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Athletics: 60 seconds with Val Adams

Val Adams still calls New Zealand home.  Photo / Dean Purcell
Val Adams still calls New Zealand home. Photo / Dean Purcell

Q: Greetings Val, you've won another Diamond League meet in Paris. If you weren't throwing metal balls around the Stade de France, what would you do in the city?

I love to roam around famous sights like the Eiffel Tower and people-watch. Tourists are great. You can tell the Americans. They're always: "Oh my gawd, where is this? Where is that?" whereas the Europeans and English can be really oblivious to hawkers. It can be hilarious watching them get sucked in. Those guys who walk around rattling mini Eiffel Towers tend to hang around.

Q: Could you see yourself living in Paris or Switzerland permanently?

Never. I've got a house in New Zealand and that is home. Switzerland is a second home. I know I can be away around nine months a year and it can be a b**** getting back, but I love it.

Q: How useful is it to speak fluent French rather than relying on third form stuff where ordering a ham and cheese croissant is the extent of your powers?

It's awesome, Paris is one of my favourite Diamond League meets as a result. I find it is a knowledgeable track and field crowd too, which creates a really good atmosphere.

Q: I saw on your Twitter account @ValerieAdams84 that you had to fork out 7 for a cappuccino near your hotel the other day. Surely that's a bit on the nose no matter how fluffy it is on top?

Yeah, what a bloody rip-off. Mind you, they put us up in an awesome hotel which looks out on the Eiffel Tower. It still took us an hour to get to the stadium, but hey, it's Paris.

Q: Once you become Dame Val Adams after the next Olympics will you still keep your number in the phonebook like Sir Ed?

Oh c'mon (laughs), it's three years to Rio, anything could happen.

Q: Seriously though, earlier in the year at the Pacific Showcase Market, the place practically see-sawed to come down the far end of The Cloud to see you compete. What does that mean to you?

It's important to get the public involved and bring track and field to them. They celebrate what we do but it's not always available. That's what made that day great; it was free, people could bring their kids along, get a decent feed and hang around to watch some shot put. There was a buzz in the air. It's great having people behind you because when they're pumped, you're pumped.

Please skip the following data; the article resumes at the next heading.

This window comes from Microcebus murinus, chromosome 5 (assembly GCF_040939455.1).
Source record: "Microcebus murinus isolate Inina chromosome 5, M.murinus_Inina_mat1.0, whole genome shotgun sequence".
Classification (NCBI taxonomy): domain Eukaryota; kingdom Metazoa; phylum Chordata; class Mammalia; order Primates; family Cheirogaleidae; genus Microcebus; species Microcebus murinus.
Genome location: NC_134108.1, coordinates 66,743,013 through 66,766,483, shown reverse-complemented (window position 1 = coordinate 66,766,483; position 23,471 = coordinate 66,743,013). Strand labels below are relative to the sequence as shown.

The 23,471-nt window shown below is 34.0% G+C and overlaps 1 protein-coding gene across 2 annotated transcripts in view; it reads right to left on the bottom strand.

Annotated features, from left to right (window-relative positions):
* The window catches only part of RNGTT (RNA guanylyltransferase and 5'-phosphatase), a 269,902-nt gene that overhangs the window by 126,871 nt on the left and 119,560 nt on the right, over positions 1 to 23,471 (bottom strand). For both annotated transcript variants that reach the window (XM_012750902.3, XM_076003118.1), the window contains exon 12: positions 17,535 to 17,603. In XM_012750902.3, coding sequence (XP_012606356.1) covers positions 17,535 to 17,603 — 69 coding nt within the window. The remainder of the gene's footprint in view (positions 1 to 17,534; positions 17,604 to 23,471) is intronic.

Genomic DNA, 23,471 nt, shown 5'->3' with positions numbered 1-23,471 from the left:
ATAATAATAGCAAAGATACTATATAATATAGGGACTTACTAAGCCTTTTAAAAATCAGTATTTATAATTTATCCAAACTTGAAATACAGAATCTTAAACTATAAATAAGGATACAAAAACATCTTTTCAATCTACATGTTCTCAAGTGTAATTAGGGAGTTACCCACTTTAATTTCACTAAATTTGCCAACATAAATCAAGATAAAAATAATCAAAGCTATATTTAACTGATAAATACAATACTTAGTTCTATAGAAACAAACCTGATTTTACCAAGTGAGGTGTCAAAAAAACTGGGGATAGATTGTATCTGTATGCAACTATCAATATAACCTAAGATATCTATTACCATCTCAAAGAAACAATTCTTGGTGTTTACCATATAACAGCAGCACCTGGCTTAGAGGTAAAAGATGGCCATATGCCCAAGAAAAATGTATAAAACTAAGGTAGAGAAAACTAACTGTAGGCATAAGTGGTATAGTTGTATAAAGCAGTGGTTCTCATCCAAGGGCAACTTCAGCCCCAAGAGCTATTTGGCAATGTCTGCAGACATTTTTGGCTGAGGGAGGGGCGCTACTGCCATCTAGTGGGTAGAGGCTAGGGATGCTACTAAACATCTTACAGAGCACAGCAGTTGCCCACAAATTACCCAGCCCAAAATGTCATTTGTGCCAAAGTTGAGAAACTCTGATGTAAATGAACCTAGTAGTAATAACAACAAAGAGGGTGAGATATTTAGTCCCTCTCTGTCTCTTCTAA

Q: You suggested a Sonny Bill Williams v Joseph Parker bout for the New Zealand heavyweight boxing title recently on Twitter. What prompted that? You should be in marketing...

I know Joseph Parker well. We went to the Delhi Commonwealth Games together and he's a good bloke. I'd like to see him get a shot. It's only fair. People came back and said Parker's a boxer, Sonny Bill's a rugby player so it'll never happen, but I just put it out there. I reckon it'd be a good fight. Joseph obviously wants it, so why not fight for it; otherwise give it up.

Q: You'd be able to get ringside tickets?

(Laughs). Yeah, maybe (shrugs).

Q: Here's another one which I know will get you on your soapbox. How do we solve Auckland's public transport problems, because over here [in Europe] trains and buses come left, right and centre?

I know. Switzerland public transport gets you to places in no time. They come at least every 10 minutes (clicks fingers) not very hour.

Q: What are you telling Len Brown, Val?

Obviously it is pretty hard to solve and involves a lot of money but if you're out east you can't get a train into town. You might have to ferry from Halfmoon Bay. There's also nothing direct from east or south to the North Shore.

Q: Kiwis just love their cars too much, don't they?

Yeah, we do, but if public transport was reliable and on time I reckon we'd use it. People say it's expensive but in Switzerland I pay 160 francs [$210] a year to get a card that lets me get on anything half price.

Q: Clumsy segue here, but do you play any musical instruments?

Nah, maybe the triangle ... ding, ding.

Q: What are you listening to at the moment, then?

Three Houses Down. They've got a few new sounds out. I used to go to church with them. They're a good bunch of boys. Also Ladi6, six60 and RDX when I'm competing.

Q: Do you still go to church?

No, I used to be a Mormon, I got married in a Catholic church and I believe in God but I'm a fairly free spirit at the moment.

Q: Seems like you're creating your own destiny.


- NZ Herald

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